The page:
How we remove condensation from our windows in Mallorca

The Boss’s eldest son was over for a couple of days at the weekend. The weather continued warm and sunny on Saturday and we took a long walk around Porto Colom harbour (one of Mallorca’s highlights) towards the lighthouse. We didn’t expect to find either of the two small beach bars along the route still open in early November but the first one we came to was doing a decent trade. A few people were on the beach or even in the sea. Who’d have believed it? We grabbed some beers and soaked up the sunshine for a while.

Chiringuito Porto Colom

Open for business – even in November

Beach scene, Porto Colom

On the beach – November 4th, 2017

Hello again, condensation

It all changed on Sunday, with heavy rain and cooler temperatures arriving during that day. Overnight temperatures have been a lot lower since and that means we find condensation running down the inside of all our thin-glass windows in the mornings. Just looking at them makes us feel colder…

Last year – tired of wiping away all the moisture with a cloth every morning – we bought a Kärcher window cleaner. It sucks the condensation away from all the windows and it’s job done in a matter of minutes. And it’s surprising how much water ends up in the built-in collection bottle. No more soggy cloths, thank goodness.

Like our wood-burning stove and dehumidifier, this nifty little hand-held gadget helps to make indoor life in an old stone Mallorcan house a little more comfortable during the cooler months.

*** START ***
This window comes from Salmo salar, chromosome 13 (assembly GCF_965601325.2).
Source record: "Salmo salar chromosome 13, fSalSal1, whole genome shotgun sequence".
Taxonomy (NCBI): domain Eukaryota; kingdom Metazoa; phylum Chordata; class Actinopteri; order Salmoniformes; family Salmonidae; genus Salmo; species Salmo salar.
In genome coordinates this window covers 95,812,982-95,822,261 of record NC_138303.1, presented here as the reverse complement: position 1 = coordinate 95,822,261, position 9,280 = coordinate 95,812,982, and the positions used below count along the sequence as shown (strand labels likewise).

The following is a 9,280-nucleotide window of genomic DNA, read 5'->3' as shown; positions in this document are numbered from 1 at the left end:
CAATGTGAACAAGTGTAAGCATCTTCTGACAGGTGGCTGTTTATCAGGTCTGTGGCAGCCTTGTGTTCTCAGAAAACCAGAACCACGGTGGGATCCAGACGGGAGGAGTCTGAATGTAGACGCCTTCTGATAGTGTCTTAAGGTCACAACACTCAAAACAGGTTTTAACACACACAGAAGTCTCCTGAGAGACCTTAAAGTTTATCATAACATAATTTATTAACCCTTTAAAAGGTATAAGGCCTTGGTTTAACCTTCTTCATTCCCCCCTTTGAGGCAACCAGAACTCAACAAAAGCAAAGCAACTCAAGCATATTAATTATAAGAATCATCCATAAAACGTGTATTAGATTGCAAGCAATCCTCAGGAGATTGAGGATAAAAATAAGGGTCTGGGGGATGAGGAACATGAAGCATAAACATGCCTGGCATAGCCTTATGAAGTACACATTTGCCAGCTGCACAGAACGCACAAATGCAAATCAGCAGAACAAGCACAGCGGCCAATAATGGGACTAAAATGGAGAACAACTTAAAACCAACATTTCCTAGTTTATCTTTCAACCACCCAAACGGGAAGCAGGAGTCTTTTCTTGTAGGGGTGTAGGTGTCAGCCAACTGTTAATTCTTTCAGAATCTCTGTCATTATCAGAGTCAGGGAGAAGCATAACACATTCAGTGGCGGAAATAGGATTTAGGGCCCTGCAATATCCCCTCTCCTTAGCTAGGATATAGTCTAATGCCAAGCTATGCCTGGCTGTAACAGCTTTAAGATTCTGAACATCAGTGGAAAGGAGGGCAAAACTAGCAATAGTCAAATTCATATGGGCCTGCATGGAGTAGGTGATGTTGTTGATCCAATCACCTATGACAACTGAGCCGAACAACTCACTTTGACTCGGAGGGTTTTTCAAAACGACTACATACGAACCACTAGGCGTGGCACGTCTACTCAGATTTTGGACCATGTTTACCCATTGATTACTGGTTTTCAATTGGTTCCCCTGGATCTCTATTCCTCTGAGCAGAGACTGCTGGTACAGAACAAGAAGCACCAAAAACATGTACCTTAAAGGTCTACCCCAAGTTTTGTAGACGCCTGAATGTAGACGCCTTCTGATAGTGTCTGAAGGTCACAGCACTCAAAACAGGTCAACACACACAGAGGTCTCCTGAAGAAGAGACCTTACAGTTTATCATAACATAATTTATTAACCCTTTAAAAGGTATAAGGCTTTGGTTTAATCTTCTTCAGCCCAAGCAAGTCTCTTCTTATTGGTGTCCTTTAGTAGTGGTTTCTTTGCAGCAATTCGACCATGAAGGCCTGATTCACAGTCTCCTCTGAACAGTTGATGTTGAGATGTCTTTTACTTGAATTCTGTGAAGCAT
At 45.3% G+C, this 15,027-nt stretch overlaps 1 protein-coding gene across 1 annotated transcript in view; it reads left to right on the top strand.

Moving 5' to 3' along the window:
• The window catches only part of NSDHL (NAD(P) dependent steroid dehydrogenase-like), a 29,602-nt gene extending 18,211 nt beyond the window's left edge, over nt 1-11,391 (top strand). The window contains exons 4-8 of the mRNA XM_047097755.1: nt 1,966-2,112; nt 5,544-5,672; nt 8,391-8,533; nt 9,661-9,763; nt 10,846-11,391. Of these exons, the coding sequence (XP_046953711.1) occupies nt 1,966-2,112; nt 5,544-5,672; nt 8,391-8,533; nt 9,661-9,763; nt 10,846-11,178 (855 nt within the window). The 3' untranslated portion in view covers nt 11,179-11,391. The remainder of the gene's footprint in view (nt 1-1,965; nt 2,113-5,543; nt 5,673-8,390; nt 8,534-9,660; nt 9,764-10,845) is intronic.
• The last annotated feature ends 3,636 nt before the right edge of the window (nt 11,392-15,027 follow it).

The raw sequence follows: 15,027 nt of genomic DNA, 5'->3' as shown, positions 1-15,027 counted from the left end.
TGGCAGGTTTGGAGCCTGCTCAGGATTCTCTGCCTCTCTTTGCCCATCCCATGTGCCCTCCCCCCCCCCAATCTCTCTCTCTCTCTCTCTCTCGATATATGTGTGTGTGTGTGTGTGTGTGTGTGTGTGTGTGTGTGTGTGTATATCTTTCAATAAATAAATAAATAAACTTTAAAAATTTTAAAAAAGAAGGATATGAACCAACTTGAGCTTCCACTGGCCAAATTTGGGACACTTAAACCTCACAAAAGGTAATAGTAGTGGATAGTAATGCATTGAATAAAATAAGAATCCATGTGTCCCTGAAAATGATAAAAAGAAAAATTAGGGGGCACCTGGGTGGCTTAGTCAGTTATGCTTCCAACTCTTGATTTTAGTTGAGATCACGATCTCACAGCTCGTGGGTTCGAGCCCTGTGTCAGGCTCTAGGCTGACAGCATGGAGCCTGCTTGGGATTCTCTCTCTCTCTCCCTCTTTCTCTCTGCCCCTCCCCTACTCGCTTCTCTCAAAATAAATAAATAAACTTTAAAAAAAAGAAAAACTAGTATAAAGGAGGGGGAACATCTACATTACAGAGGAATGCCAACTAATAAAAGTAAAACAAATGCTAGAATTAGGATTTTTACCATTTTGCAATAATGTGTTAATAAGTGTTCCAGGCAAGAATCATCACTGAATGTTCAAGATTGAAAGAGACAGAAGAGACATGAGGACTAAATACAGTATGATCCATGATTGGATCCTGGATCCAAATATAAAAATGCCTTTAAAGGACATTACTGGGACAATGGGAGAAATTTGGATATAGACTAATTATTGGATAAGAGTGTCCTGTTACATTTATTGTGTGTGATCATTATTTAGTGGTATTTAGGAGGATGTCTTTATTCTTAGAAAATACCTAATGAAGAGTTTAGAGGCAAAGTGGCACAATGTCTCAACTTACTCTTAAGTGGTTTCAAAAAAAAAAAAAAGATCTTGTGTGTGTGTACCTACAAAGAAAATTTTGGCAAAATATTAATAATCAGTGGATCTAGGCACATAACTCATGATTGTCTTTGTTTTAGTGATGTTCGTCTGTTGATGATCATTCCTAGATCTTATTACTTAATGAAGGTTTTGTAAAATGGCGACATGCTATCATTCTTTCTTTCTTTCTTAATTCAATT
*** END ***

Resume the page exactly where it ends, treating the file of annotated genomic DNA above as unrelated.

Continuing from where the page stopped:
Kaercher window cleaner

Condensation blitzed with this handy hand-held tool

Snow?

The first few days of November were unusually warm, but it’s back to normality now. I’ve just read in the Diario de Mallorca that some snow is forecast to fall tomorrow in parts of the Serra de Tramuntana mountains (at 1,300m above sea level). This isn’t unusual for November and that frosting on the top of the highest peaks is what usually reminds me I should be starting the process of making a Christmas cake!

Although the sun is shining as I write this and the temperature is 18 degrees C in the shade, the north and northeast of Mallorca has a warning for heavy rain this evening from six o’clock, with up to 20 litres per square metre forecast to fall in an hour. I think our outdoor cats will be having an early dinner tonight…

©Jan Edwards 2017

Goodbye, chickens . . .

DSC_0122

Some time ago I wrote about ses galines de sa rotonda  – the flock of chickens that had been living in the middle of a traffic roundabout at Plaza Madrid in Manacor for the past couple of years. After an unpleasant episode involving some stray dogs, our feathered friends were recently given a safe ‘home‘ by the local council. Bravo, I thought, at the time.

The island newspaper Diario de Mallorca wrote an article last month about the installation, designed to keep the chickens safe from prowling pooches. The article explained that if the flock grew to more than the usual 15-20 birds, any surplus would be relocated to Natura Parc. Fair enough.

But this week we noticed that the chicken hut has disappeared. And, it seems, so have all the chickens – unless anyone has actually seen them in recent days? Looking at various comments on their Facebook page (3,188 ‘likes’) – if my translation of mallorquín is accurate – all of our feathered friends have been sent to Natura Parc. They’ll be sadly missed by their many fans . . .